Musings of a Plant Centre Manager: Spring SplendoursTuesday 6th March 2018
What a dramatic week we have just had; snow drifts, roads blocked and biting easterly winds. Now we have the thaw is setting in (hopefully) we can look forward to warmer spring days and plants of interest unfurling their leaves and producing intricate flowers. This month we look at six favourites for March with my top tips for planting for each plant. Don’t forget we have our Spring Open Weekend March 24th and 25th so hopefully the garden will be looking great and we’ll have a full range of activities and plants in stock.
1) Coronilla glauca ‘Citrina’
This has to be one of my favourite spring flowering shrubs. It is a slightly lax habit and therefore often needs support. The photographed Coronilla g. ‘Citrina’ is growing through a 1.2m (4ft) obelisk. This helps to stop it flopping across the ground. It looks great tied in along a low wall and I have even seen it planted at the base of some old rambling roses to hide their old stems to good effect.
The primrose scented, pale lemon, pea-like flowers are produced from March until June and then again from September until November. Although my one has been in flower for most of the year.
Planting Tip – They like a well-drained soil and sheltered site, out of the cold winter winds, which can chill exposed foliage. Like Cistus it dislikes being cut back too hard, so I prune mine back to the last leaf along the stem which then encourages the plant to produce new shoots from further back in older wood. It seems to work for me!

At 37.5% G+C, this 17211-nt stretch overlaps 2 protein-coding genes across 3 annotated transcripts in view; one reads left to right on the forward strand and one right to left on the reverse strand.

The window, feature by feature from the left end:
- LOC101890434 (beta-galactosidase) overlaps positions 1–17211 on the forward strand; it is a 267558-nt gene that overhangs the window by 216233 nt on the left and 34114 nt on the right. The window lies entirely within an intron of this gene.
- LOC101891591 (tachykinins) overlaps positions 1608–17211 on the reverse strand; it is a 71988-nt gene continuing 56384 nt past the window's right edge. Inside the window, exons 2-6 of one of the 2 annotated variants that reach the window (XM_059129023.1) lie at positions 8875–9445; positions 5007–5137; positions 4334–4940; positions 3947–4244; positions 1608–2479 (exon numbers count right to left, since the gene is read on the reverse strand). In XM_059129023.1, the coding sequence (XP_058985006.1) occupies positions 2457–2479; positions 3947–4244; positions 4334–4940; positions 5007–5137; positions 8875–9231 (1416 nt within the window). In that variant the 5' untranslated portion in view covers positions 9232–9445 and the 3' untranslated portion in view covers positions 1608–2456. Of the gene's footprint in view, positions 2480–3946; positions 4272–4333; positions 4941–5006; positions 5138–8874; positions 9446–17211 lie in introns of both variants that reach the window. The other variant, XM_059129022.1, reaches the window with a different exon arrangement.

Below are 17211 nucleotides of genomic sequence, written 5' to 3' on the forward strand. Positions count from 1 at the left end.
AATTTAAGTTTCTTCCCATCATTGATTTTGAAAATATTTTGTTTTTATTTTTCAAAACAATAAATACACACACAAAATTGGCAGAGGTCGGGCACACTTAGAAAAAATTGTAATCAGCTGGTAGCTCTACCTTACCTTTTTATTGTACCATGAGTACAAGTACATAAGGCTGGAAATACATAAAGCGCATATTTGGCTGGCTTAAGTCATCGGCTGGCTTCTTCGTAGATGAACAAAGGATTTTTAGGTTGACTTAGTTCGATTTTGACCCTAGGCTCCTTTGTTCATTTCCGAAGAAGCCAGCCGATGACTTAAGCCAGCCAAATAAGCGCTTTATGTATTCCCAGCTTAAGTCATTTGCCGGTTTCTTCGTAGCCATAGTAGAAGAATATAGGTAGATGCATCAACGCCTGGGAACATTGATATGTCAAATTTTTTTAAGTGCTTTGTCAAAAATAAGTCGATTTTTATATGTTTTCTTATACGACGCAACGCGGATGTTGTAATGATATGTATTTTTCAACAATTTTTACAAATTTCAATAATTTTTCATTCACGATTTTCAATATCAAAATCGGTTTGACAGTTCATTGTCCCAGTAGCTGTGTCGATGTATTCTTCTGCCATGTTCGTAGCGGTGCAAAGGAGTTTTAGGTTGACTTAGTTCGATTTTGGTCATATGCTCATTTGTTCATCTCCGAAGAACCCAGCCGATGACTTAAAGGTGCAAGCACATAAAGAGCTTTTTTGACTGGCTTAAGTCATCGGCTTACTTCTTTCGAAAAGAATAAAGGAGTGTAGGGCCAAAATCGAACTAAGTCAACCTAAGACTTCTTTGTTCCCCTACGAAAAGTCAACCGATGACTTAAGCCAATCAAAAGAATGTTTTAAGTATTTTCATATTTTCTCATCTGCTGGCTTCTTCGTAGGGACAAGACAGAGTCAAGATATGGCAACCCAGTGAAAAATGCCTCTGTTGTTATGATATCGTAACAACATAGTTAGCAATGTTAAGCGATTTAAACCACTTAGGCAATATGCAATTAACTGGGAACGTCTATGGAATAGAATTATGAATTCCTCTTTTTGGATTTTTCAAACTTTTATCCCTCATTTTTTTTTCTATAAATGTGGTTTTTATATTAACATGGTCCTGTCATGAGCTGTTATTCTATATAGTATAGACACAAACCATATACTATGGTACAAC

2) Iris unguicularis – ‘Algerian Iris’
Iris unguicularis is a tough little plant, nothing seems to prevent it from growing. It likes a well-drained site and is ideal planted at the base of a wall in very shallow soil. Throughout the late autumn through to the spring it produces delicate pale blue flowers which have a bright yellow stripe.
The flowers appear in flushes during mild weather conditions but March is when it reaches its peak. It has a close relation which it is often mixed up with called Iris lazica, this has slightly shorter leaves and a darker blue flower.
Planting Tip – I find that both forms grow well at the bases of light canopied trees such as Birch or Rowan.
3) Lathyrus vernus ‘Alboroseus’
Lathyrus vernus ‘Alboroseus’ is very early flowered perennial pea. It produces delicate nodding flowers during late March. These flowers are pale pink in colour and have a darker pink stain towards the base of the petals.
Is this is too pale for you? Lathyrus vernus, the straight specie, has deep maroon-purple flowers which look great in full sun at the front of a border.
Planting Tip – Only growing to 15cm (6 inches) in height, this is a great plant for the front of borders especially those in dappled shade.
4) Daphne odora ‘Aureomarginata’
Daphne odora ‘Aureomarginata’ is beautiful plant and you can expect deep cerise pink buds to appear in bunches above the foliage this month. These buds open out to pale pink flowers with the deep pink stain on the back of each petal and to top it off, each leaf has a fine gold rim. This highly fragrant plant makes a great addition to any garden. It’s a slow growing evergreen that only produces about 15cm (6 inches) of growth each year.